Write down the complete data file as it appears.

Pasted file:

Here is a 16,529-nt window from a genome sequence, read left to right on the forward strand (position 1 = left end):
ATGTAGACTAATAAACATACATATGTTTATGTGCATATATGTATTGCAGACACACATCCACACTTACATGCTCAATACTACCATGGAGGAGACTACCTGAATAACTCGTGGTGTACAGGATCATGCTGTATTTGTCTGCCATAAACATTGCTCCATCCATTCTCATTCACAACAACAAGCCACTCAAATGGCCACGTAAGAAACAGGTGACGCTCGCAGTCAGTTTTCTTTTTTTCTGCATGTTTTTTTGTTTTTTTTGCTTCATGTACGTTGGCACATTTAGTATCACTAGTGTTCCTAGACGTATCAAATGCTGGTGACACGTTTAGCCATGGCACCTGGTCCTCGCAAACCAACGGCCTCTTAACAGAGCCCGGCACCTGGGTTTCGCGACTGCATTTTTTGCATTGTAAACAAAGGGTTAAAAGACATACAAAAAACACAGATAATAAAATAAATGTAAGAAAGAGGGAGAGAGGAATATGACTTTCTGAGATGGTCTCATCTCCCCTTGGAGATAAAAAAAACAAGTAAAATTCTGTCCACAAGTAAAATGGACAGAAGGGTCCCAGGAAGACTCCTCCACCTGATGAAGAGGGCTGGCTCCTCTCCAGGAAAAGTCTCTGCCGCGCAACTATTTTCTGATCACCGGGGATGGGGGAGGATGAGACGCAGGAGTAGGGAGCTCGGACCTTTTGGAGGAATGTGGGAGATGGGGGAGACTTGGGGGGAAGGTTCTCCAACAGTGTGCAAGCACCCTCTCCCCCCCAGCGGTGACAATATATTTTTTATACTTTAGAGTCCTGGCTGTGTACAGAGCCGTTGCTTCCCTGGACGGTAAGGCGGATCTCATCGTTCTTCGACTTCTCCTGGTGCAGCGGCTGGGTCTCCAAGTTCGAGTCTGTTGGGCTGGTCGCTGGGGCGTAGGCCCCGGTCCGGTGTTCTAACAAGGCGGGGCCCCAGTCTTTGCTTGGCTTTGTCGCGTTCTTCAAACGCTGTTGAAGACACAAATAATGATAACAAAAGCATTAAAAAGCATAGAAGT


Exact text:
Here is a 16,529-nt window from a genome sequence, read left to right on the forward strand (position 1 = left end):
ATGTAGACTAATAAACATACATATGTTTATGTGCATATATGTATTGCAGACACACATCCACACTTACATGCTCAATACTACCATGGAGGAGACTACCTGAATAACTCGTGGTGTACAGGATCATGCTGTATTTGTCTGCCATAAACATTGCTCCATCCATTCTCATTCACAACAACAAGCCACTCAAATGGCCACGTAAGAAACAGGTGACGCTCGCAGTCAGTTTTCTTTTTTTCTGCATGTTTTTTTGTTTTTTTTGCTTCATGTACGTTGGCACATTTAGTATCACTAGTGTTCCTAGACGTATCAAATGCTGGTGACACGTTTAGCCATGGCACCTGGTCCTCGCAAACCAACGGCCTCTTAACAGAGCCCGGCACCTGGGTTTCGCGACTGCATTTTTTGCATTGTAAACAAAGGGTTAAAAGACATACAAAAAACACAGATAATAAAATAAATGTAAGAAAGAGGGAGAGAGGAATATGACTTTCTGAGATGGTCTCATCTCCCCTTGGAGATAAAAAAAACAAGTAAAATTCTGTCCACAAGTAAAATGGACAGAAGGGTCCCAGGAAGACTCCTCCACCTGATGAAGAGGGCTGGCTCCTCTCCAGGAAAAGTCTCTGCCGCGCAACTATTTTCTGATCACCGGGGATGGGGGAGGATGAGACGCAGGAGTAGGGAGCTCGGACCTTTTGGAGGAATGTGGGAGATGGGGGAGACTTGGGGGGAAGGTTCTCCAACAGTGTGCAAGCACCCTCTCCCCCCCAGCGGTGACAATATATTTTTTATACTTTAGAGTCCTGGCTGTGTACAGAGCCGTTGCTTCCCTGGACGGTAAGGCGGATCTCATCGTTCTTCGACTTCTCCTGGTGCAGCGGCTGGGTCTCCAAGTTCGAGTCTGTTGGGCTGGTCGCTGGGGCGTAGGCCCCGGTCCGGTGTTCTAACAAGGCGGGGCCCCAGTCTTTGCTTGGCTTTGTCGCGTTCTTCAAACGCTGTTGAAGACACAAATAATGATAACAAAAGCATTAAAAAGCATAGAAGT